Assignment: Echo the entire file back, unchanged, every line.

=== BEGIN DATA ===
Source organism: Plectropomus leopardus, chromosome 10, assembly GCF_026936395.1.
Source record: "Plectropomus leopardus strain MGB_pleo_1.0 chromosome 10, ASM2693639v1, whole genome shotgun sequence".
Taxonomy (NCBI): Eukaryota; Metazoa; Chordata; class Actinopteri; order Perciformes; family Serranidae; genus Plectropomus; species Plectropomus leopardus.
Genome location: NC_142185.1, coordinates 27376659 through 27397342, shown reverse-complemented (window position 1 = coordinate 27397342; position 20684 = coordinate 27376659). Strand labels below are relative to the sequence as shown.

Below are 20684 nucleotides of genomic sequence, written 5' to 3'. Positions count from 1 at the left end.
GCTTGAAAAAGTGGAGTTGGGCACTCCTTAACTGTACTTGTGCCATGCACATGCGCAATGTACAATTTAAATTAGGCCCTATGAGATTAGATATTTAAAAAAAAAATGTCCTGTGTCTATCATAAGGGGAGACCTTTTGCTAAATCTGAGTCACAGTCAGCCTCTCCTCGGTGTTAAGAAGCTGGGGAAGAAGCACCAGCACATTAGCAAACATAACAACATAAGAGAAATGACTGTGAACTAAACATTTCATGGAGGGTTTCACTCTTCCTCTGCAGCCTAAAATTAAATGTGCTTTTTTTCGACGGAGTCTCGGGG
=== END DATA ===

Source organism: Plectropomus leopardus, chromosome 10, assembly GCF_026936395.1.
Source record: "Plectropomus leopardus strain MGB_pleo_1.0 chromosome 10, ASM2693639v1, whole genome shotgun sequence".
Taxonomy (NCBI): Eukaryota; Metazoa; Chordata; class Actinopteri; order Perciformes; family Serranidae; genus Plectropomus; species Plectropomus leopardus.
Genome location: NC_142185.1, coordinates 27376659 through 27397342, shown reverse-complemented (window position 1 = coordinate 27397342; position 20684 = coordinate 27376659). Strand labels below are relative to the sequence as shown.

Below are 20684 nucleotides of genomic sequence, written 5' to 3'. Positions count from 1 at the left end.
GCTTGAAAAAGTGGAGTTGGGCACTCCTTAACTGTACTTGTGCCATGCACATGCGCAATGTACAATTTAAATTAGGCCCTATGAGATTAGATATTTAAAAAAAAAATGTCCTGTGTCTATCATAAGGGGAGACCTTTTGCTAAATCTGAGTCACAGTCAGCCTCTCCTCGGTGTTAAGAAGCTGGGGAAGAAGCACCAGCACATTAGCAAACATAACAACATAAGAGAAATGACTGTGAACTAAACATTTCATGGAGGGTTTCACTCTTCCTCTGCAGCCTAAAATTAAATGTGCTTTTTTTCGACGGAGTCTCGGGG